“Have we got anything to eat?” she asked, shattering the silence with her jagged crystal voice, “Have we got any fish? I want a fish,” she added, looking at me sidelong, not quite sure of her own motives. Her face was shadowed by the headrest. To me, she seemed like a horse underwater, not struggling but submitting to the environment. In the silence, I realized that she was expecting an answer.
Of course there isn’t any food. We have nothing! I thought for a moment and then shouted, “Obviously there isn’t any food,” somewhat astonished by her question.
She drummed her hands on the dashboard in a rare moment of animation and began to speak in an almost unbroken stream of words. “Then the stuff fell from out my pocket and the woman gawped at my face, proper close, you know, and I thought, what the fuck do I do now? And I was sweating, on the spine line, you know, like that book you read to me, 1984 or something, drippy spine sweat and my thighs felt thickly and I thought, fuck it, I’ll leg it.’’ A brief pause, then in a more melancholic, slower voice, ‘But you don’t, do you? When it comes down to it? It never happens, your feet stick to the floor and that weird coldness that makes you powerless, and I felt tired, really tired, then suddenly, overwhelmingly sleepy, and I could have fallen to sleep right there in the shop, on the pile of cardboard… are you listening? Fucking listen, will you! You’re not even looking at my face—look at my face!”
So I looked at her face and she calmed, somewhat. In a moment of calm I knelt on the ground picking through the dried cigarette stubs, deciding on their usefulness. We had had a brutal and telling argument and I felt exhausted, I looked up to the small mound of grass in front me, she stood naked like an apologetic mannequin, her body eclipsed by the light around her, I had to shade my eyes from her skin it seemed so bright. Suddenly the mundane nature of her nudity held a sensual assurance. Her shoulder blades and hips battled constantly in some intense geometry, a Dali-esque landscape of flesh, limbs jutting into unnatural angles, she walked over to me and pressed herself onto me, standing so close I could smell her pudenda, our unwashed skin a cloying mixture of sex and cigarettes, and she squeezed me, digging her half torn nails into my head drawing blood, but I was so tired I barely made a sound. I often watched her dress and undress as she moved with the same effortless motions, her clothes just a thin mask netting covering her powerful musculature, a cloud over her sinews in rest, sinews in twisting pollination, her strong arms a lineation of shadow.
Some hours later came the night and it seemed so thoroughly to be upon us. We sat on the ground beside the dry grass which brushed onto my bare thighs, even though there seemed to be no wind and I remember looking at the skin of my calf as if it held some answer. I could see in her face that she wanted to speak, her lips opened partly then closed and for a second I half imagined that bees began to fly out of her face, a flash of vivid images contorted my mind, a thousand bees, a thousand wasps, her face deforming into a solid mandible then a pale smooth mask, a hideous shoe, and I had to turn my face away from her, covering my eyes and mouth with my hands as I wept silently, screaming into my sweaty, dust-covered palms biting the fleshy part under my thumb in response.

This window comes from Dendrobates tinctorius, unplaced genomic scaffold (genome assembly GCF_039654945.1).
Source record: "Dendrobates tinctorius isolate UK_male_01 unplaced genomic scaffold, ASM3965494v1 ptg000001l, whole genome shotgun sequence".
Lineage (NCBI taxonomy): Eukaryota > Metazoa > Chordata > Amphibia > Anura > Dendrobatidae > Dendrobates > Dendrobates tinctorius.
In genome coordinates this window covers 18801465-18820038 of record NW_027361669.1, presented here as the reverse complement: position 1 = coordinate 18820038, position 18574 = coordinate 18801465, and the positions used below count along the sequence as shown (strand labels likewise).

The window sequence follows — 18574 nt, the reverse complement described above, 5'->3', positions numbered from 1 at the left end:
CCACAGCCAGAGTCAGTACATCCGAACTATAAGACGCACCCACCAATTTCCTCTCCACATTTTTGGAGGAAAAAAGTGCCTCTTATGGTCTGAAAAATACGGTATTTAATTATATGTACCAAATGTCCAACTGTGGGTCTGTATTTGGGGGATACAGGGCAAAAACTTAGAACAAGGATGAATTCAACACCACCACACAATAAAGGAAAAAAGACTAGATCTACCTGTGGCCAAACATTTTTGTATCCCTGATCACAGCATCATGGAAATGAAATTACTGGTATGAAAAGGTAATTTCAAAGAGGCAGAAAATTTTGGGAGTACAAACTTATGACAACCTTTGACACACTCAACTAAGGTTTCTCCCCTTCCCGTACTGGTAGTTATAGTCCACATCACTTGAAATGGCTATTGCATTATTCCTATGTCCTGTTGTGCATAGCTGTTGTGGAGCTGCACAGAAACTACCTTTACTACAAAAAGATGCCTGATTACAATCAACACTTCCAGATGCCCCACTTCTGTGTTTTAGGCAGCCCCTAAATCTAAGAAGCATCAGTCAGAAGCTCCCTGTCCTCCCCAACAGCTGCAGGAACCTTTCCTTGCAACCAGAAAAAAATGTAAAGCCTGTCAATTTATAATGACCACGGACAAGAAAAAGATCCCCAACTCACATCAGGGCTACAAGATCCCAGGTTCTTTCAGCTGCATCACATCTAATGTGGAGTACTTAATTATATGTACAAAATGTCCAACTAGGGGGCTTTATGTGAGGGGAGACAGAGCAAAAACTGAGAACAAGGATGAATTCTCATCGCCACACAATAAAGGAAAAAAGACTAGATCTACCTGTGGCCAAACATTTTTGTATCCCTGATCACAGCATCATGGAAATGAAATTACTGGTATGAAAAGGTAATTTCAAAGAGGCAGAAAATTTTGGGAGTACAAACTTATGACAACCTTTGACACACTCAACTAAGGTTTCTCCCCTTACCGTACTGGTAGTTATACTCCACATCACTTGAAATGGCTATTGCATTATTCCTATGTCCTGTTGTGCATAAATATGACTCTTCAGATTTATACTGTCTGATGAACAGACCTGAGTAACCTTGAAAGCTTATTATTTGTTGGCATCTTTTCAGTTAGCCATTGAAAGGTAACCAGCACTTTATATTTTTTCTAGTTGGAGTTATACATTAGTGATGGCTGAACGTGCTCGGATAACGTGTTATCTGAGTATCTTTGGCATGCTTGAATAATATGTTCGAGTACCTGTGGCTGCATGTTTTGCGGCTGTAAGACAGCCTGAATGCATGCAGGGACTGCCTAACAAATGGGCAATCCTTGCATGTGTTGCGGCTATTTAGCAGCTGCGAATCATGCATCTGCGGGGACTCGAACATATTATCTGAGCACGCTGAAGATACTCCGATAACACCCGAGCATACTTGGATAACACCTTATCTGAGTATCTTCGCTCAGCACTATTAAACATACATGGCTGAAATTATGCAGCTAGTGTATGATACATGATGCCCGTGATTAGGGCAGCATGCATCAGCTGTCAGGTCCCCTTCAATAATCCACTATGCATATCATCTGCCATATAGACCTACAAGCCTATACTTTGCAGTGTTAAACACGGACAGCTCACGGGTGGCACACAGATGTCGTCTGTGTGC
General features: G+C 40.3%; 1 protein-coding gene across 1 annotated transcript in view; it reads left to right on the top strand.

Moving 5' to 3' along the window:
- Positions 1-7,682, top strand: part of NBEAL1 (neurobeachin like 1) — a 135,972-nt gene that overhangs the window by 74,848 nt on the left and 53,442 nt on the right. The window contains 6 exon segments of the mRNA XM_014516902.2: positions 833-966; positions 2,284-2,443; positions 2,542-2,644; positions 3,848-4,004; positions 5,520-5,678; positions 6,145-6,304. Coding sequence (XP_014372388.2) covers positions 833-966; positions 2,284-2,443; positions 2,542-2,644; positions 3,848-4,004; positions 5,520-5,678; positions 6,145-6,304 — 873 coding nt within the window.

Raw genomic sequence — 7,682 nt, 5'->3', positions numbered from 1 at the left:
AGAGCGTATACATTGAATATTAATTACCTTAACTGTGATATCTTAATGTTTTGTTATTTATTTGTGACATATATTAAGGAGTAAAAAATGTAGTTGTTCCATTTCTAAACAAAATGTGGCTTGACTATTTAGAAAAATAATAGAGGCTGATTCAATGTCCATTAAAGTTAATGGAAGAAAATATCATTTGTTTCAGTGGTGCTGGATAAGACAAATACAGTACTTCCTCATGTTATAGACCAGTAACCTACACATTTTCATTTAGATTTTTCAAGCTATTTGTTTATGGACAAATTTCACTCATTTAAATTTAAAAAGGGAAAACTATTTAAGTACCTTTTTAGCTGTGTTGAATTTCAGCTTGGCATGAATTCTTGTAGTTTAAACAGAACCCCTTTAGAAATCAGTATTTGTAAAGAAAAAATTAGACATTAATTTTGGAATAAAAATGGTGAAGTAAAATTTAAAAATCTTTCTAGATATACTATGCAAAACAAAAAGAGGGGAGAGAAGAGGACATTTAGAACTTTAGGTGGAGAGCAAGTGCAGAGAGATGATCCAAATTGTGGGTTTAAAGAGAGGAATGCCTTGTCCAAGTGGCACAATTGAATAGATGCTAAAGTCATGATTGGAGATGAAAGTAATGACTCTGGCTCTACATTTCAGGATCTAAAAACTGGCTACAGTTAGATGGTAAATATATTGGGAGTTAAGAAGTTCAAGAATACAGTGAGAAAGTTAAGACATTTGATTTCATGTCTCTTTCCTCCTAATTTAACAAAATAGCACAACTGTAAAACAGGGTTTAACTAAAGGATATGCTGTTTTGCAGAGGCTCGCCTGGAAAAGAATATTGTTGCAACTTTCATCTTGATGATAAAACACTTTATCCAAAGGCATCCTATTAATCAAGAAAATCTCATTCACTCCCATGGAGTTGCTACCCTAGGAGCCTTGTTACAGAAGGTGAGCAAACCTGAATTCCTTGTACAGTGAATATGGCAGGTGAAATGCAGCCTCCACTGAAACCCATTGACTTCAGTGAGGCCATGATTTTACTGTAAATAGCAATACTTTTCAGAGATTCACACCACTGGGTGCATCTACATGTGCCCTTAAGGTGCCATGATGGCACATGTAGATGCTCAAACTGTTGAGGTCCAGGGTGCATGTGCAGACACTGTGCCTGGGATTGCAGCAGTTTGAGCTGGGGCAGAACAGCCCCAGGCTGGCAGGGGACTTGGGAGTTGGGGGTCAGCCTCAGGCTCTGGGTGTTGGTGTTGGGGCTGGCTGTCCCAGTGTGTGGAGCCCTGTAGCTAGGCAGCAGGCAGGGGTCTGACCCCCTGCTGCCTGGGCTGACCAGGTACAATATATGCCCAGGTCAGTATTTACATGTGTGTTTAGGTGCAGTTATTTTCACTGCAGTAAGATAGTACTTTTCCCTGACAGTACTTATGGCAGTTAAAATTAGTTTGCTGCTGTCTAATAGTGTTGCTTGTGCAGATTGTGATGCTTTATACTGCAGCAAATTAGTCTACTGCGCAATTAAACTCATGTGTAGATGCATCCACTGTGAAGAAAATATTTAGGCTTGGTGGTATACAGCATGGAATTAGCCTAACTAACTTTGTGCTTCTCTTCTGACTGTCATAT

We abandoned the car and set it alight, which made sense at the time. We solemnly watched it burn, quickly at first, then slowly, then steadily. We sat apart from it warming ourselves involuntarily, our clothes oil stained, our faces a cliché of reflection. Kate’s hands made patterns in the soil and the dust, odd straight lines that lead to nowhere. Like a rogue face in a mirror, I could hear the sound of an ocean somewhere to my left, its rhythm a lullaby, lullaby, lullaby, a number of times I started to speak, even making the appropriate gestures and each time something stopped me, her face seemed to be still silently on the verge of speaking, mouthing a series of commands or pleading without emotion to me, and so I waited.
I reached the ocean at dawn, my hands still numb and my heart pounding in amphetamine codes, the tall grasses as I had got further away from the road became almost unreal, staged, a strange plastic sensation on my fingertips, the negative landscape which we had traversed if only figuratively formed strange integers against my own perspectives and now as I ploughed through it, it gained its own mythology. The water’s edge ebbed as I approached and like acid it touched my red-stained feet, washing them, and this somehow absolved me. I sat down in the sand thinking that even the ocean seemed false in some strange way, my backside sank slightly and I dug my hands and arms deeply and violently into the flesh of the beach, a final anchor on this solitude beach. I watched passively as the sea climbed higher over me still wondering what she had wanted to say.